Paul Tickner Safaris believes that responsible tourism can help to solve the problems of wildlife conservation and economic and social development. Our safaris have a strong commitment to this; promoting wild places, using good ethical practice and working with local communities.
Paul Tickner is a safari guide, photographer and conservationist. Growing up in the UK and Kenya, Paul realised a childhood ambition and trained as a safari guide in South Africa, going on to work in the Kruger National Park. After studying for an MSc in Conservation Management in Scotland, Paul found his way back to Tanzania working on human-elephant conflict in the villages around Ruaha.
Paul Tickner Safaris in the news: lions take down elephant
Below are links to some excellent organisations and friends of ours working in Tanzania and the Ruaha area. Paul Tickner Safaris also supports the Mkuyu Guide School, which you can read about here.
Please contact us if you would like to donate to, learn more about or even visit some of these projects. We can advise on philanthropy decisions and some of our guests like to donate a percentage of their safari to a chosen cause.
The Wildlife Connection works to reduce human-elephant conflict in the communities surrounding Ruaha national park and improve the perception of wildlife; using education programs in schools and innovative beehive fences that protect farms from raiding elephants and allow farmers to harvest honey. Wildlife Connection and Paul Tickner Safaris are partnering on unique concept safaris where you can experience real conservation work and enjoy a private guided safari.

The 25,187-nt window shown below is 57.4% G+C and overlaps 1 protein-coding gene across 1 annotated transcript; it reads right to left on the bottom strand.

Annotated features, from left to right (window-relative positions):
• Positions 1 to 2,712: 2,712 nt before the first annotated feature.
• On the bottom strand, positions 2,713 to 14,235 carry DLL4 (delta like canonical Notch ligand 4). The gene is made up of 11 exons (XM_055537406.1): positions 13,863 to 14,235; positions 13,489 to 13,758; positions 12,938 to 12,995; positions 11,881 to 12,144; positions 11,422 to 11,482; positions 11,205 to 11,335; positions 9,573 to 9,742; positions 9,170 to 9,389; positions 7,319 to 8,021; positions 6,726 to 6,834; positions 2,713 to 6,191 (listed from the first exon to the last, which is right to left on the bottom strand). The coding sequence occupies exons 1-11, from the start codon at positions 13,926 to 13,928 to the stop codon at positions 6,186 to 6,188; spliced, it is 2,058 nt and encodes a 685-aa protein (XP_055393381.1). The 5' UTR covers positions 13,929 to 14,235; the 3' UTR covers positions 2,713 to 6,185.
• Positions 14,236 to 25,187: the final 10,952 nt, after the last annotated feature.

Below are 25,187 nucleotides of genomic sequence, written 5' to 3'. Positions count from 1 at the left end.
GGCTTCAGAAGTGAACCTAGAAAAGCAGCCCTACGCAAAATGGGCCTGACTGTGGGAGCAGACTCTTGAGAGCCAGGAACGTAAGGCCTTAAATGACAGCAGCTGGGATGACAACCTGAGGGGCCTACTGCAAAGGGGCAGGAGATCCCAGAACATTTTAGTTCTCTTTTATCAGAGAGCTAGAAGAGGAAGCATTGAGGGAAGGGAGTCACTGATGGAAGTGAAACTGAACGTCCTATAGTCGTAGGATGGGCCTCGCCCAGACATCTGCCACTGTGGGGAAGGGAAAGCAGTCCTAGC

PAMS Foundation expanding their reach in Tanzania, the PAMS team are bringing their relentless work ethic to Ruaha to combat poaching and support conservation.
Ruaha Carnivore Project does exactly what it says on the tin, looking after one of the largest remaining populations of lions left in Africa. Paul Tickner Safaris can organise visits to learn about RCP's projects, the Lion Guardians, cattle bomas, Anatolian sheep dogs and more.
Southern Tanzania Elephant Program STEP provides aerial and technical support to anti-poaching, does elephant monitoring and research, and works with local farmers affected by elephants, in the Ruaha-Rungwa and Udzungwa-Selous ecosystems.
Wild Aid are targeting the root of the problem, reducing demand for ivory and other illegal wildlife products in China and the far east with highly effective advertising campaigns. Thankfully, they have just launched a public awareness campaign here in Tanzania.
Seasense Looking after whale sharks, turtles, local communities and all the other amazing things one can find on the Tanzanian islands and coast.
Vikapu Bomba is a new community project close to Iringa that supports local women by selling their baskets all over Tanzania and internationally. You can visit them and try your hand at basket weaving when passing through Iringa.
Neema Crafts gives disabled people employment and education opportunities from their cafe/guesthouse/workshop in Iringa. Their products are now for sale in the UK and beyond. The coffee is great and so is the chocolate cake, a must stop if you are ever in Iringa.
If you are concerned about your carbon footprint flying over to Tanzania, you can offset your emissions with Carbon Tanzania.
Paul Tickner Safaris can also be found at safaribookings.com, where you can read more reviews from our guests and detailed itineraries.